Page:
“We’re evaluating the sperm parameters and quality before the vaccine and after the vaccine. From the biology of the COVID vaccine we believe it shouldn’t affect fertility but we want to do the study to make sure that man who want to have kids in the future to assure them it’s safe to go ahead and get the vaccine,” Ramasamy said.

Study participants must have a fertility evaluation before receiving the vaccine.

To protect fertility, some men may want to consider freezing their sperm prior to vaccination.


 - has built a solid reputation as an award-winning medical reporter and effervescent anchor. She joined Local 10 in August 1993. After many years co-anchoring the 6 p.m. and 11 p.m., Kristi now co-anchors the noon newscasts, giving her more time in the evening with her family.

 - Veteran journalist Kathleen Corso is the special projects producer for Local 10 News.



New Chinese Study Confirms COVID-19 Attacks Testicles, May Affect Male Fertility

By Tyler Durden - 15 December 2020

A new study has revealed that SARS-CoV-2, the virus which causes COVID-19, infects the testicles and likely impacts male fertility. Recall in March we reported that doctors in central Wuhan raised concerns over testicle damage after observing a lowered ratio of testosterone to luteinising hormone (T/LH).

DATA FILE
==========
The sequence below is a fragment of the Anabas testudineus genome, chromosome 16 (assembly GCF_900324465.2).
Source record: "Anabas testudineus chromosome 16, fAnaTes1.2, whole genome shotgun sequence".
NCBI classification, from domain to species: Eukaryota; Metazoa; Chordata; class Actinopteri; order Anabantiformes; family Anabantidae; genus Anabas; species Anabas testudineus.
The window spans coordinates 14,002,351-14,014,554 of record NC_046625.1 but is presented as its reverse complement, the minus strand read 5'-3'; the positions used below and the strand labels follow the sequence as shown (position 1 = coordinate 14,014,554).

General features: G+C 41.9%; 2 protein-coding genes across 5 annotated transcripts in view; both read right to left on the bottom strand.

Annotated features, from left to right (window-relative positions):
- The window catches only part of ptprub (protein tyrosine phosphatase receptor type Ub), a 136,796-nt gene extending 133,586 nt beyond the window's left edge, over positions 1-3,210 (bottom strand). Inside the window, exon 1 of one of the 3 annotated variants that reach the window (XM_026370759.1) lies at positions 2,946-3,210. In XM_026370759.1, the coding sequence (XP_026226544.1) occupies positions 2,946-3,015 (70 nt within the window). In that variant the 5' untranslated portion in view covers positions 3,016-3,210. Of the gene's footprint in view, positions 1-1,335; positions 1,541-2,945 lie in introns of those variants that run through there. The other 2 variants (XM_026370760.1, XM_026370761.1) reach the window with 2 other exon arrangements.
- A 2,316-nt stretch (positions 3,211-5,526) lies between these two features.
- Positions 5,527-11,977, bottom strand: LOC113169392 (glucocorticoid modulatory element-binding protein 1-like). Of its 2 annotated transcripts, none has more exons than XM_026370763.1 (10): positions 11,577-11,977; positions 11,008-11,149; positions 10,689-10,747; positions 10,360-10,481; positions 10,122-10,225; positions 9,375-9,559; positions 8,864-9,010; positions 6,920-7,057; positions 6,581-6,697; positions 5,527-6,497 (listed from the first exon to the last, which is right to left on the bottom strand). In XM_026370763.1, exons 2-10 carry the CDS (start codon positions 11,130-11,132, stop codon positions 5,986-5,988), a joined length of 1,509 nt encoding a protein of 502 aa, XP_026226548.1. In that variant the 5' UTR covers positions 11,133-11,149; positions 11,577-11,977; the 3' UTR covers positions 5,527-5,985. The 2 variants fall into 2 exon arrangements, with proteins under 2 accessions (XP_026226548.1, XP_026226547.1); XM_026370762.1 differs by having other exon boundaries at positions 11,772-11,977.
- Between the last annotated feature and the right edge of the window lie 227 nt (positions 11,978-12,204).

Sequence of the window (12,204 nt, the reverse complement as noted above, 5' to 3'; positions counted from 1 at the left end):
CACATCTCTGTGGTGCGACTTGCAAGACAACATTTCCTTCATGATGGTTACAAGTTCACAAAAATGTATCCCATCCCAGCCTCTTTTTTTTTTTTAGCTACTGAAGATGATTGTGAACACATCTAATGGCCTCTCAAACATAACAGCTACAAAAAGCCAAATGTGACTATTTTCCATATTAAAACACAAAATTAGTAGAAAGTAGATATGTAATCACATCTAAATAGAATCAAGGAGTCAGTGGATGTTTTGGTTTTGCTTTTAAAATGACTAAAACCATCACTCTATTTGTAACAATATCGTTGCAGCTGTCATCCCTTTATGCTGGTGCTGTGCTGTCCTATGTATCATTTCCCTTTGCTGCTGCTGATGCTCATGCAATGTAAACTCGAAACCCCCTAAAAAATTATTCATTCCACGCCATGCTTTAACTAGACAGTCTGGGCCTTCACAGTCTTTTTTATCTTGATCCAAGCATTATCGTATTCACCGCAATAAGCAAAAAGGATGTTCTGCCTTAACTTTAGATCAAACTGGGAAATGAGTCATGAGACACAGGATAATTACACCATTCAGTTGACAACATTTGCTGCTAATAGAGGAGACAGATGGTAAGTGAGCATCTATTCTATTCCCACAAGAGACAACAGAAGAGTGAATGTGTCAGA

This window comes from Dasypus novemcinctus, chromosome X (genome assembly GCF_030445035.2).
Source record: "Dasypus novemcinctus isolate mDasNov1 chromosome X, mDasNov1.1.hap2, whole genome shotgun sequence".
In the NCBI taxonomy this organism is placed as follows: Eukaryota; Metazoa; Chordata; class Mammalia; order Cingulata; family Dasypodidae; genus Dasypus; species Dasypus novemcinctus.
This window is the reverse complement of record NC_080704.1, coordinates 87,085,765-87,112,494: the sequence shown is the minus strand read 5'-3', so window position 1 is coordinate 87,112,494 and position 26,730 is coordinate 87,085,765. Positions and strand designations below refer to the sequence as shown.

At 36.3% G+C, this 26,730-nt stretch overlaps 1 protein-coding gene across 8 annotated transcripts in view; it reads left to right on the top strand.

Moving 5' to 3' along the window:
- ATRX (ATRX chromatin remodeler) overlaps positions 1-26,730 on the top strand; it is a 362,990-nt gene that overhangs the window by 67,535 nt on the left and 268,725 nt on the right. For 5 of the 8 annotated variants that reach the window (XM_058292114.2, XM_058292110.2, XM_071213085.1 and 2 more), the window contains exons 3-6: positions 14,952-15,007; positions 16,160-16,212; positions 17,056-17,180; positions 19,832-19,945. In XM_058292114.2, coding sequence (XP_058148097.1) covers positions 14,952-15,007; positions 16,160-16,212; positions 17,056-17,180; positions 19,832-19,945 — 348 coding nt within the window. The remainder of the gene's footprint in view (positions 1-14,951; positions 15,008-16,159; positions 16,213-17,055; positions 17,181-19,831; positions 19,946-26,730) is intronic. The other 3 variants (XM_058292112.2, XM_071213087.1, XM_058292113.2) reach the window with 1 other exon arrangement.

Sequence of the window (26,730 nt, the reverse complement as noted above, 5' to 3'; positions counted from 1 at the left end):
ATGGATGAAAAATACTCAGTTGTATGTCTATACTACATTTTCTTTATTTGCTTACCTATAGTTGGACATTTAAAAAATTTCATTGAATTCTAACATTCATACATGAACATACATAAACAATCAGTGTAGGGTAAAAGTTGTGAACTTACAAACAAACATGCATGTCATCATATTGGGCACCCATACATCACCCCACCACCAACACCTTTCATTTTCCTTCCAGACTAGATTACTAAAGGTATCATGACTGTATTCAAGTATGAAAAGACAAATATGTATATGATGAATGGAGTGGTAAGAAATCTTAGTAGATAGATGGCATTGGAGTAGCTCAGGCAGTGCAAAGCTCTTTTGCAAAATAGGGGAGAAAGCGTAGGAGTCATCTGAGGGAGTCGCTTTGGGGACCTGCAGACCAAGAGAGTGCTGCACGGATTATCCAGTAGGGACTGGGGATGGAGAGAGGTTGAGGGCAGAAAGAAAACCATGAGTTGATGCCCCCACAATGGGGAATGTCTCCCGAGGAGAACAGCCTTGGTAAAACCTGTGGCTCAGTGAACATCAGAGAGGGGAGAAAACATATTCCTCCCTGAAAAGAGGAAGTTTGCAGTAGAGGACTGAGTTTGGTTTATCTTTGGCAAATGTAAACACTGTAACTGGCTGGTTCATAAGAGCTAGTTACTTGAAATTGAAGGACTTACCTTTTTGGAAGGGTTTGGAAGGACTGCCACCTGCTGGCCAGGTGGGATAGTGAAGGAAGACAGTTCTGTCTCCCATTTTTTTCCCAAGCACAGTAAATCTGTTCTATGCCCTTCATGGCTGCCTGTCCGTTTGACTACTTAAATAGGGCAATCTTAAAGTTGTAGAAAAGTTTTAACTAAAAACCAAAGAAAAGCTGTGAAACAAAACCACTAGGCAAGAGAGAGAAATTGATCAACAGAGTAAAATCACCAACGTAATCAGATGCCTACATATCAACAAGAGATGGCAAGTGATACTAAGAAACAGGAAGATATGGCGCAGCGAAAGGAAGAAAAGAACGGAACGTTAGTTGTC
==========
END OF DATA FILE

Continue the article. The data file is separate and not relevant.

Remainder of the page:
Now, nine months later, a team of 14 researchers from Wuhan, China have published disturbing evidence from a small sample of patients that COVID-19 not only infects the testicles, but may interfere with sperm production by causing inflammation and 'massive' loss in young sperm cells

The team's findings on how COVID-19 infects testicles corroborates the March reporting - namely, the SARS-CoV-2 spike protein binds to ACE2 receptors, which are produced throughout the body, including the seminiferous tubules which carry sperm while it matures.

"Strikingly, in four of the five cases, GC [germ cell] loss was massive, with only a few GCs left attached to the seminiferous tubules," reads the study, published Monday in Nature, Cellular & Molecular Immunology. Five COVID-19 patients included in the study were aged 51, 62, 70, 78 and 83 years of age, while control patients were 71, 78 and 80. And though they may lie on the older-end of the curve where male fertility has begun to decline, the control group's germ cells were "well aligned around the whole seminiferous tubules" compared to the COVID-19 patients.


Illustration via brittanica.com


"Consistent with the immunohistochemistry results, RT-qPCR showed significantly increased mRNA levels of ACE2 and TMPRSS2 in the testes of all COVID-19 patient compared to control patient testes," reads the report, which "further supports the hypothesis that SARS-CoV-2 is able to attack testicular cells." It is unknown how the virus increases ACE2 production in the testes.

"Collectively, our findings provide direct evidence that SARS-CoV-2 can infect the testis and GCs, indicating the potential impact of the COVID-19 pandemic on spermatogenesis and male fertility."

While the study is small with just five participants, the authors write that "further study is essential to reveal the underlying mechanism of SARS-CoV-2 infection of testicular cells and the correlation of testis infection with the clinical course of COVID-19."

Perhaps men who have recovered from COVID-19 should have their sperm counts tested?


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Tyler Durden